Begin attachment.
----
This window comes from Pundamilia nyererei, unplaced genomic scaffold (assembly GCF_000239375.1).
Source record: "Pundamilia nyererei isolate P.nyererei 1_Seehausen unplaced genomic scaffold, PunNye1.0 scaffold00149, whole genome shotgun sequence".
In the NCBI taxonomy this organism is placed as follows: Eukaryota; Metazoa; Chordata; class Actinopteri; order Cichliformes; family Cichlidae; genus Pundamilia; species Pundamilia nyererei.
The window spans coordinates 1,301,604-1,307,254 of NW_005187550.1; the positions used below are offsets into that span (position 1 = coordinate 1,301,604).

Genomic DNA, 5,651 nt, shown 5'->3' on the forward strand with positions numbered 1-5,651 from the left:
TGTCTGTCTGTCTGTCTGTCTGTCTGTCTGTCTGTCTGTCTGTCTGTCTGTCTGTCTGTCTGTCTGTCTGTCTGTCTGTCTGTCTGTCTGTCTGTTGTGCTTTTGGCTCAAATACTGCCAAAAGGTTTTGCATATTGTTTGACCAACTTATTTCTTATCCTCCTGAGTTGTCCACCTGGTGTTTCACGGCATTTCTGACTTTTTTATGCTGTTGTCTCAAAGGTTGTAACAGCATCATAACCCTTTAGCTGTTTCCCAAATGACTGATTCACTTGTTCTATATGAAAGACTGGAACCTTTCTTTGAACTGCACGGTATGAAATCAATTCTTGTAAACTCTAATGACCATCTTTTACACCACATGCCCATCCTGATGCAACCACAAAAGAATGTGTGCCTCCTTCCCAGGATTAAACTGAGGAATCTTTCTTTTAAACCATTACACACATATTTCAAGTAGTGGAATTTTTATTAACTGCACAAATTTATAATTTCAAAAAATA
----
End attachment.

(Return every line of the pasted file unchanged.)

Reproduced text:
This window comes from Pundamilia nyererei, unplaced genomic scaffold (assembly GCF_000239375.1).
Source record: "Pundamilia nyererei isolate P.nyererei 1_Seehausen unplaced genomic scaffold, PunNye1.0 scaffold00149, whole genome shotgun sequence".
In the NCBI taxonomy this organism is placed as follows: Eukaryota; Metazoa; Chordata; class Actinopteri; order Cichliformes; family Cichlidae; genus Pundamilia; species Pundamilia nyererei.
The window spans coordinates 1,301,604-1,307,254 of NW_005187550.1; the positions used below are offsets into that span (position 1 = coordinate 1,301,604).

Genomic DNA, 5,651 nt, shown 5'->3' on the forward strand with positions numbered 1-5,651 from the left:
TGTCTGTCTGTCTGTCTGTCTGTCTGTCTGTCTGTCTGTCTGTCTGTCTGTCTGTCTGTCTGTCTGTCTGTCTGTCTGTCTGTCTGTCTGTCTGTTGTGCTTTTGGCTCAAATACTGCCAAAAGGTTTTGCATATTGTTTGACCAACTTATTTCTTATCCTCCTGAGTTGTCCACCTGGTGTTTCACGGCATTTCTGACTTTTTTATGCTGTTGTCTCAAAGGTTGTAACAGCATCATAACCCTTTAGCTGTTTCCCAAATGACTGATTCACTTGTTCTATATGAAAGACTGGAACCTTTCTTTGAACTGCACGGTATGAAATCAATTCTTGTAAACTCTAATGACCATCTTTTACACCACATGCCCATCCTGATGCAACCACAAAAGAATGTGTGCCTCCTTCCCAGGATTAAACTGAGGAATCTTTCTTTTAAACCATTACACACATATTTCAAGTAGTGGAATTTTTATTAACTGCACAAATTTATAATTTCAAAAAATA